The stock market seized upon this as a sign that business might not suffer in the worsening dispute over Hong Kong's political system, and closed 1.5 per cent higher. But others were sceptical whether comments by Lu Ping, head of the Hong Kong and Macau Affairs Office, represented a softening in China's stance.
China is focusing its wrath on Britain and the colony's governor, Chris Patten, while trying not to alienate Hong Kong public opinion. While threatening Sino-British trade, China has stressed that it would stick to existing agreements such as the 1984 Joint Declaration on Hong Kong's future. The declaration specifies that the two sides must hold routine meetings of the JLG, so China would find it difficult to pull out of a forum which concentrates on the practicalities of the transfer of sovereignty in 1997. But no date for the next meeting has been set.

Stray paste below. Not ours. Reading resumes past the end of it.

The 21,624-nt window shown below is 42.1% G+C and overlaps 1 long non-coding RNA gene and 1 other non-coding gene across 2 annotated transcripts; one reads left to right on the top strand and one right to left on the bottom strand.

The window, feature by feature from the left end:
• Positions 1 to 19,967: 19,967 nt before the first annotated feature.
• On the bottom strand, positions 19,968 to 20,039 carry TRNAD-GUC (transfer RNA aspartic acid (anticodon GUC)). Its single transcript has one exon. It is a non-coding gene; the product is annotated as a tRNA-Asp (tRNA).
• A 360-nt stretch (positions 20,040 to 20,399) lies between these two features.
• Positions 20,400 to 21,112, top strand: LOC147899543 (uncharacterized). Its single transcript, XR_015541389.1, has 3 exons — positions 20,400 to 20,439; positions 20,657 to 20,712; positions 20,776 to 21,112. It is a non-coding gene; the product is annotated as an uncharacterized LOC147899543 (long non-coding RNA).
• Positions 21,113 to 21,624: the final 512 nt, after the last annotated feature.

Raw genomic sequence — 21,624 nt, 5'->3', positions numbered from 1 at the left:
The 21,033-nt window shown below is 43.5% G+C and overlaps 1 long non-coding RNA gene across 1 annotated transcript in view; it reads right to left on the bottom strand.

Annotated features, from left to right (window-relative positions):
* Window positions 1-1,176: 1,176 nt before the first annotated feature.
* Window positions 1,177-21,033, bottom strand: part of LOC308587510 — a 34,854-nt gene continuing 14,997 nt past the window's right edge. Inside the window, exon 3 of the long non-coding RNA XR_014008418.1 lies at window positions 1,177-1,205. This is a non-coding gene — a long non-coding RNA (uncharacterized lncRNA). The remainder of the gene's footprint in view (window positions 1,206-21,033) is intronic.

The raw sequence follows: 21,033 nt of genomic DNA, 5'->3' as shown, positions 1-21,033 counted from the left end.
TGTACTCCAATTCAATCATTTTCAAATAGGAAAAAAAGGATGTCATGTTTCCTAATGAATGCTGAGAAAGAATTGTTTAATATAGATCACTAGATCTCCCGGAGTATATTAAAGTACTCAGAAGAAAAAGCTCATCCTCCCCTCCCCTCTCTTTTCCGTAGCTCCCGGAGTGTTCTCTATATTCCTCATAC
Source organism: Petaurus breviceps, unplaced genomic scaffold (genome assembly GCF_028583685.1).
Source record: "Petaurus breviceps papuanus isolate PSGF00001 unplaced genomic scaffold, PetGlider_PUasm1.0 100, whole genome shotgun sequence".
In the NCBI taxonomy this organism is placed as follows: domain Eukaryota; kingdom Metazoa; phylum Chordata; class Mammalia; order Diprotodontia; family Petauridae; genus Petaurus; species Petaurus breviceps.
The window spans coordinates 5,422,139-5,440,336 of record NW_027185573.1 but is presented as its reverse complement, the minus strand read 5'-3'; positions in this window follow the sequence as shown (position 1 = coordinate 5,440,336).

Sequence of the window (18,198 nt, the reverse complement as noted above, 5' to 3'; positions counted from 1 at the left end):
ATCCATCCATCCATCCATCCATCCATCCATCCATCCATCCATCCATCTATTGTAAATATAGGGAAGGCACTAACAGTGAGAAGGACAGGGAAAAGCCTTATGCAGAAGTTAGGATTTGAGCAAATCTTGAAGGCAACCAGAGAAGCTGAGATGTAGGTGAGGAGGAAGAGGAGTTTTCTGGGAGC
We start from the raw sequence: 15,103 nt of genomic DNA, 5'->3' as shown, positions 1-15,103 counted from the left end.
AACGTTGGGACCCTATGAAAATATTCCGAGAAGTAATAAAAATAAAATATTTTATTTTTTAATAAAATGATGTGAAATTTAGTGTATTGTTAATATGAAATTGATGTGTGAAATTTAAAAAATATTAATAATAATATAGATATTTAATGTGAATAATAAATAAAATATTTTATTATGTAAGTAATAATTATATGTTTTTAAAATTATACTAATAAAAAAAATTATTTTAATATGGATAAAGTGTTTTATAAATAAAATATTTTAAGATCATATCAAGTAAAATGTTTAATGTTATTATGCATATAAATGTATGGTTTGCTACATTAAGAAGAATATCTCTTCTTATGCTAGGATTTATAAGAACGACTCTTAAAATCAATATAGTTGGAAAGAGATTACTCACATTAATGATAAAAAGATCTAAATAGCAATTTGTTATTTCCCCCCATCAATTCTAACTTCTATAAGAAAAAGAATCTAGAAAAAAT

Mr Lu, quoted in a mainland-controlled newspaper, said he hoped the new airport could be built before 1997. But he also said Peking's position towards the project had not changed - and since signing the memorandum of understanding on the airport nearly 18 months ago, China has effectively blocked agreement on its financing.
In Peking, Hong Kong delegates to China's rubber-stamp National People's Congress discussed with mainland officials the creation of a 'preliminary work organisation', seen as a possible counter to Mr Patten's reforms. But a Chinese newspaper said it 'will not be a power centre' and indicated it might not be set up immediately.Reuse content